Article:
Tamworth 2

by Andrew Starkie

 

Our hostess has her head on the counter and appears to have nodded off.  Suddenly alert, she grimaces, runs her hand through her bed hair and focuses bloodshot eyes.

Sorry darls… I’m a bit hungover…where was I? That’s right, here’s your key.  Towels are in your room. 

She nods at Linda’s bump. 

Darl, if you’re thinking about complaining about the noise, don’t.  People are here for a party.  Breakfast is served 7 to 8.30.

We have a quick look in the restaurant.  Plastic covers on the tables.  Might give it a miss.

A phalanx of middle-aged bikies – beards, guts, tattoos and blue singlets – rumbles in.  They’re no Hunter S. Tompson’s Hell’s Angels.

The clunking air con brings relief and nullifies the din from next door.  The shower recess floods.

The New England Highway thumps while storm clouds pass over the flood plains and runaway behind surrounding hills.

Lest We Forget in ANZAC Park.  Wide, sagging streets.  Deep gutters.  Driveway cricket.  A cicada symphony.

Peel Street is a river of sound.  Currents of Cash, Williams, Loretta, Slim, Tammy, Dixie Chicks.  An Indigenous band doing Elvis.  All flowing, merging.

A husband and wife from Tassie sing their own material from behind a card table.

Been driving up for years.  Wouldn’t miss it, they tell me.

An eight year old sings Fulson Prison Blues.  His grandfather tells me all proceeds go to his crook dad, so I buy his latest CD.  Adam Harvey poses for photos.  Kasey Chambers does a radio interview.  Bluegrass on the outdoor stage.  Coins in the guitar case.

Yodelling.  Spoons. Whip crackers.  Queen of Country entrants.  Monte Dwyer, former weatherman, gave it all away, now following the sun, flogging his books.

R.M. Williams, Wrangler, daisy dukes, hats, boots, buckles.

Country pride.  Honest, sincere.  Every drought, flood, broken heart, lost dog.  No pretence, no bullshit.

From Bicentennial Park, the carnival shrieks, spins, rolls, flashes.

Sweat drips from the walls in the front bar.  The atmosphere is light and everyone’s smiling.  A Hen’s party from Armidale bustles in.

Can’t explain this to those who haven’t been here, a friendly faced Gippsland farmer says.  I agree.  He and his mate reckon it’s too far to come for a few nights so they’re in for the long haul.  They’re not sure what day it is and even less certain where the night will take them.

Local kids hang on the fringes, smoking, dreaming, bored. Outside Macca’s, a ute is loaded up with trail bikes and supplies.  Aerials like ship masts.  Back window covered in stickers from country pubs.  Australian flag on bonnet.  Escaping town for the weekend.

In the marque, back of the pub, Lonesome Train is reaching a climax.  Straw dance floor, hay bales piled high.  Revellers bounce and pump the air with their fists.  Lead singer has them in a spell, could take his pick.  The double bass player has recorded with Johnny O’Keefe and the Everly Brothers.  Bar staff collect empties while bouncers yawn.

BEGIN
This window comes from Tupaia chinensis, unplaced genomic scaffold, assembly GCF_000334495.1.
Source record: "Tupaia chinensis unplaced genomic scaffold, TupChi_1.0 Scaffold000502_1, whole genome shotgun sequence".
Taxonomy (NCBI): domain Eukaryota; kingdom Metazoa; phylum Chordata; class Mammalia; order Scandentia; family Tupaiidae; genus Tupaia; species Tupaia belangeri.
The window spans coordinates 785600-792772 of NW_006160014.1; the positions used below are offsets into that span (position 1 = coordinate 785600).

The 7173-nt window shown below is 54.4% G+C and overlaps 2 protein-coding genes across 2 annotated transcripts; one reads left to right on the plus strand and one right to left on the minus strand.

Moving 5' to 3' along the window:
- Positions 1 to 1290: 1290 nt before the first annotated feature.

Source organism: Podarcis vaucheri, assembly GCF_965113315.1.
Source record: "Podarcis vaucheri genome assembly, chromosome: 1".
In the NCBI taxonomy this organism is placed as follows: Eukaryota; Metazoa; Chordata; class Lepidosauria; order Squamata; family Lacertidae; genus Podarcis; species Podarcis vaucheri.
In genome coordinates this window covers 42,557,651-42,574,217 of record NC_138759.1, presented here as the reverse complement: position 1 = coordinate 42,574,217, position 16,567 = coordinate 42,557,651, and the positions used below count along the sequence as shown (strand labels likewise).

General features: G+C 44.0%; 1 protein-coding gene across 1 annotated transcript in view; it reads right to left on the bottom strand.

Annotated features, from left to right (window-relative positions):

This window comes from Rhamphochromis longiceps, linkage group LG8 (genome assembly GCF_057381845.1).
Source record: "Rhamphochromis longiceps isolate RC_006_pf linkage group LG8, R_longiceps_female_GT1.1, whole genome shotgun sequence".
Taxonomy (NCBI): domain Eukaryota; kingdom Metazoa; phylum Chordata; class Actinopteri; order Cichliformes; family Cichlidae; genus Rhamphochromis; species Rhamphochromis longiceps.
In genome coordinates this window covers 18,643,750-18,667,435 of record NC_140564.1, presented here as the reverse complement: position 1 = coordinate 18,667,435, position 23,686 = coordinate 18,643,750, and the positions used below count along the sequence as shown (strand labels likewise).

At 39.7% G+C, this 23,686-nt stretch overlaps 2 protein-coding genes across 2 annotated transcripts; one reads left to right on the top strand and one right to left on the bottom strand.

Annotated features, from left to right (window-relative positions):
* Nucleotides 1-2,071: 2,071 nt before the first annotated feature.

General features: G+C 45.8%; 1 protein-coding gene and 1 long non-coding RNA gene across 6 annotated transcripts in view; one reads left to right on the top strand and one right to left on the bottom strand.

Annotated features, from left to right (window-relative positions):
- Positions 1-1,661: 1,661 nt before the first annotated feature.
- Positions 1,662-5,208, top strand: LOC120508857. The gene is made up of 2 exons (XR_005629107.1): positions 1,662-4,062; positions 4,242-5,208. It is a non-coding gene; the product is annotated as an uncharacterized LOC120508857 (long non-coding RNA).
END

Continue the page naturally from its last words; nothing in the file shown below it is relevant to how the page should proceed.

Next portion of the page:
A welcoming light shines from a beer garden.  Keith covers float into the night and down the hill to the river.

Bo Jenkins beats out American Swamp and Blues from the back of a truck pulled up alongside the back decking.  He dedicates a song to his ex-wife.  Just leave and leave me alone.  There’s a hosed down, morning after the night before feel.

Damian Howard has driven up from Melbourne, one hand on the wheel, the other controlling the kids in the back.  He lost his will to live somewhere near Parkes.  In the courtyard, a big beer umbrella is blown over and falls on his head.  The bass guitarist wears the same shirt he did for all of last year’s festival.  A pair of brothers arrives.  One is blind and his elder sibling leads him to a table and gets the beers in.

The Grey Nomads line up like worker ants for bush poets and balladeers at the bowls club. Ceiling fans, honour boards, concertina doors, bingo numbers, raffle for the cricket club.  A young monarch, red robed in a loyal, far off dot of the empire.  Save us a seat, luv.  Seats are currency for creaking nomads.

Poems about billycarts, broken wives, country barbers.  An old bloke under a sweat stained hat plays the gum leaves.  Adam James croons a ballad about his deceased grandmother.  OOH, isn’t he lovely.  This is the Australia of Lawson, Paterson, primary school History classes, and international perception.  It still exists, even though we’re the most urbanised country.

Show over, the nomads queue again for $8.50 Chinese lunch at the bistro.

Banjos and mandolins under a white light.  A procession of freakishly talented young artists.  Cool nerds who spend their lives holed up in bedrooms or in jam sessions that last the weekend, perfecting their art.  Breathtaking.  Transporting.  The sort of feeling you want to bottle, take home, and open the lid when needed.

 

Comments

  1. John Butler says:

    AS, love it.

    After this and your report from last year – http://footyalmanac.com.au/?p=18797 – you’ve convinced me I need to go.

  2. John Butler says:

    AS, there’s a country noir feel to this piece.

    Ever read any of Kinky Friedman’s stuff? (admittedly, the Kinkster plays more obviously for laughs)

    Also, a cafe we went on the weekend has live music on Sundays.

    The owner described the next day’s act as”‘a mix of Johnny Cash and Nick Cave”. No pressure there!

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